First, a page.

The Whitman School of Management announced the appointment of two new associate deans, effective Feb. 1. Professor Joe Comprix has been named associate dean for faculty affairs and Professor Willie Reddic has been named associate dean for business education. In…
A $1.25 Million Gift Ensures Whitman Students Stand Ready to IMPRESS in the Business World
Kenneth “Kenny” Goodman ’70 knows what it takes to be successful in the business world and he has committed himself to ensuring that Syracuse University graduates are a step ahead and better prepared to compete in a fast-changing world. That’s why the retired director, president and chief operating officer of the international pharmaceutical giant Forest Laboratories has committed an additional $1.25 million to the Forever Orange Campaign and the Whitman School of Management to significantly expand its Goodman IMPRESS program, a professional and personal development program he helped launch in 2014.
“When we launched IMPRESS, we targeted first-year students who had dreams of pursuing careers in business,” says Goodman. “I knew they would acquire important skills in the classroom—but not all the skills they would need for success. I had seen a lot of really smart people come into the business world who were not successful. They had all the academic skills but they didn’t have the right means of connecting to people within an organization that would make them successful.”
Lindsay Quilty, Whitman School assistant dean for undergraduate programs, says that IMPRESS has achieved notable results—it is a magnet that attracts prospective students to Syracuse University. In addition, it has contributed to better job placement rates in higher paying positions for graduates of the program. “IMPRESS is giving our students an edge,” says Quilty. “It’s a co-curricular program that offers the soft skills necessary for career success—how to work within teams, develop better listening skills, have difficult conversations in the workplace, read someone’s body language, even greet someone during a job interview.”
IMPRESS stands for Initiating Meaningful Partnerships and Responsibilities to Encourage Student Success. “This program is helping our students be prepared for an ever-changing future by enhancing professional and personal skills,” says Alex McKelvie, Whitman School associate dean for undergraduate and master’s education and professor of entrepreneurship. “The new Goodman gift essentially creates IMPRESS 2.0. Just as we are preparing our students to be adaptable to rapidly changing circumstances in our world, we are adapting and customizing the program to make it more accessible to more students and for a digital work environment.”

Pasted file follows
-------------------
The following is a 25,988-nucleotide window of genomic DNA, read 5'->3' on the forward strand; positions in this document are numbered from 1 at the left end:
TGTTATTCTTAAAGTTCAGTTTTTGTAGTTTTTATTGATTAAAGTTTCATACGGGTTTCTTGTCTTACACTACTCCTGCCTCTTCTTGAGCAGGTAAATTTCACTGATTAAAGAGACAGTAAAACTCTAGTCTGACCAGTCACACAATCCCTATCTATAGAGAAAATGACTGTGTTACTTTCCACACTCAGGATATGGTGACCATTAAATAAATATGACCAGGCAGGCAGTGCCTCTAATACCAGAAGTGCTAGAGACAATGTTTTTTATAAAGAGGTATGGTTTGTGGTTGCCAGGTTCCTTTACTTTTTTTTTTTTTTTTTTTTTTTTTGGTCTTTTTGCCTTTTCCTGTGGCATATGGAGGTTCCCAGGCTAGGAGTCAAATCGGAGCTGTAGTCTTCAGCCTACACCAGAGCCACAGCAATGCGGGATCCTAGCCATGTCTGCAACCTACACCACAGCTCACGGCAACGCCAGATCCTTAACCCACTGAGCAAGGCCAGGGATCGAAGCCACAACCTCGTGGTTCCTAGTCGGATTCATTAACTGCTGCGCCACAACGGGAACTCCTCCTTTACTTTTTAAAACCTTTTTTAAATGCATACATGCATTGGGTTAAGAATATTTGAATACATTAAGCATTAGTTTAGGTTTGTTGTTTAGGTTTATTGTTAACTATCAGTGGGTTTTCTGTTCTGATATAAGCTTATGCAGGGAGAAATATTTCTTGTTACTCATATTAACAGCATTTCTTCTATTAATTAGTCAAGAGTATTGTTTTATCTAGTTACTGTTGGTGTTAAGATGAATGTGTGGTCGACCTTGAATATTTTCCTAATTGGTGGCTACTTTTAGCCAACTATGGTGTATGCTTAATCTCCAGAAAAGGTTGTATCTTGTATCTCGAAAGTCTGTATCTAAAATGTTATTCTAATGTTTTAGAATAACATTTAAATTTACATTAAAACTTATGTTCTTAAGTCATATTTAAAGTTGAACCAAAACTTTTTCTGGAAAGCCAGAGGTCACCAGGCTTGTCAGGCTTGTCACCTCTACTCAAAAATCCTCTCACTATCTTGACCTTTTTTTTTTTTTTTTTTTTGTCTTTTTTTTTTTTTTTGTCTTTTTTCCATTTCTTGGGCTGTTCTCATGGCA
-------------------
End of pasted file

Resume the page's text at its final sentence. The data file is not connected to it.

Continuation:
Every new student admitted to Whitman becomes part of one of four IMPRESS houses. Each house is led by a faculty “house mentor” who guides students through their first business course and helps them engage in extracurricular activities for which they are rewarded with points. These activities include community engagement, the exploration of career possibilities and certifications. Through their involvement in these activities, students collect points toward a personal point total and a group point total–with the gamification acting as an additional motivator to get involved. Each year, the group with the greatest number of points is awarded the Goodman Cup at a celebratory event. The points accumulated and the experiences pursued are reflected on student co-curricular transcripts.
The enhanced IMPRESS program will have components that are personalized for upper division students with a focus on leadership development, says Goodman. “We want to create a leadership development plan for those students who demonstrate capabilities,” he says. “We know we can positively impact their futures.” Goodman says the plan to expand IMPRESS includes increased access to experiential learning opportunities, soft-skills training and certifications, and an emphasis on diversity, inclusion and equity. “I know that a lot of students figure things out on their own, but it is my sense that we could do a much better job helping develop the next generation of leaders. If we ensure our students are better trained in the non-academic side of things, more of them will be hired into great jobs at better pay, improving the university’s overall ranking and reputation.”
Goodman, who serves on the Whitman Advisory Council, was formerly vice chair of the University Board of Trustees and is now a Life Trustee. Though he started his academic pursuits at Syracuse University in engineering, he switched to accounting. Graduating in 1970, he quickly recognized that a career in public accounting would not satisfy his spirit to innovate, create and drive new products to market. He decided to “take a risk” and join a start-up that grew to become an international leader in pharmaceutical manufacturing and marketing.
“When you end up managing many thousands of people, you realize that it takes much more than an education to make a real difference in business,” says Goodman. With his continued generosity and support of IMPRESS, Goodman is ensuring Whitman graduates are well-prepared to make that difference.
About Forever Orange: The Campaign for Syracuse University
Orange isn’t just our color. It’s our promise to leave the world better than we found it. Forever Orange: The Campaign for Syracuse University is poised to do just that. Fueled by 150 years of fearless firsts, together we can enhance academic excellence, transform the student experience and expand unique opportunities for learning and growth. Forever Orange endeavors to raise $1.5 billion in philanthropic support, inspire 125,000 individual donors to participate in the campaign, and actively engage one in five alumni in the life of the University. Now is the time to show the world what Orange can do. Visit foreverorange.syr.edu to learn more.